Bobby Champs Steve Martin EP
Although Bobby Champs has only two official releases under his belt, he has already honed […]
Although Bobby Champs has only two official releases under his belt, he has already honed in on a specific sound and style. The Brighton-based producer’s first record, the Drag Queen EP, was published earlier this year and delivered four tracks of punchy techno peppered with cheeky vocal snippets, a formula best personified by “Charlie,” which employed a sneering “Doing drugs, selling drugs” hook over a dark, stark clomp. His sophomore EP, Steve Martin, employs similar elements: chunky kicks, elastic percussion, eyebrow-raising spoken samples, and a neat, glossy finish.
“NYC Panther” starts with a straightforward, marching kick and dark synth stabs, but adds the flavor of unusual vocal samples that come in full sentences or clipped phrases. “I know kids that are 18 years old driving Mercedes Benz/Here I am, three times 18, and can’t afford Benz,” laments one disembodied voice. The airtight beats all smack and pop like a basketball being dribbled against concrete, each of them a testament to Champs’ exacting hand as a producer.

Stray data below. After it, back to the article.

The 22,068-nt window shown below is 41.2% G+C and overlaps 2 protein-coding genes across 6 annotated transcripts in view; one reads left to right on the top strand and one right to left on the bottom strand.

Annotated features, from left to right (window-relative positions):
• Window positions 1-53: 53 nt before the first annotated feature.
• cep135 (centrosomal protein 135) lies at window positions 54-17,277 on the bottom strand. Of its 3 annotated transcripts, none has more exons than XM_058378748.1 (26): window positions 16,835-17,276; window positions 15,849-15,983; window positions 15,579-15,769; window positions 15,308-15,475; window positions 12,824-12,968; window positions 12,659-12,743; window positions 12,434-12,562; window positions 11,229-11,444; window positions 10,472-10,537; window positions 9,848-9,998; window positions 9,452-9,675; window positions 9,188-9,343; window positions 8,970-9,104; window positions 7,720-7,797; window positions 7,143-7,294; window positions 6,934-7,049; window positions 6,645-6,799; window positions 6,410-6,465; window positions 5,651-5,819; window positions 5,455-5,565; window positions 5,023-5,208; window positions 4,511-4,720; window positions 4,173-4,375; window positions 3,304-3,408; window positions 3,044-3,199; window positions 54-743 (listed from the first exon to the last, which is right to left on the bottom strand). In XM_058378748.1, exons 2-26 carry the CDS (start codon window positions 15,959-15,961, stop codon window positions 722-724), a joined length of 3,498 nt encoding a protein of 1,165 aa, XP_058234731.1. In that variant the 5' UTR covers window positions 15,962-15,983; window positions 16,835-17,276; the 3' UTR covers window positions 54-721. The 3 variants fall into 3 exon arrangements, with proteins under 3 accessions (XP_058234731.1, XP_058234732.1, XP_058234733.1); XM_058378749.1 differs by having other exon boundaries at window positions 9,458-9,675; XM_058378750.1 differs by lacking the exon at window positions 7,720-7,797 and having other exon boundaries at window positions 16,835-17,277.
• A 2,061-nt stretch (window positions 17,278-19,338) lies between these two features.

The EP’s tracks do share a certain sonic commonality, but overall, they feel like three independent—and overly straightforward—singles. For all their cheekiness and precision, Champs’ production lacks challenging and compelling ideas that might unite the songs—emotionally, stylistically, or otherwise—more effectively. The EP’s most notable motif is its verbal content; on “Steve Martin,” a vocalist flickers in and out of the mix talking about “the best kid in town,” which vaguely relates to the topic on “NYC Panther.” But the relationship doesn’t seem much deeper than the fact that both tunes layer cheeky vocal samples about fortunate young people over clipped, smacking percussion and tightly wound breaths of flashing synths.
As a result, the Steve Martin EP feels more like a few homogenous tracks rather than a cohesive statement; ultimately, it goes a bit stale by the end of a straight-through listen. In fairness, Champs’ work here is not without merit; he demonstrates the ability to craft clean, biting singles, and his choice of vocal samples is as weird as it gets. It would be a shame if Champs has already begun to draw hard and fast lines for the limits of his sound, because he’s laid the groundwork for a precise, strong style. It may be a little limited now, but there’s plenty of time for him to improve.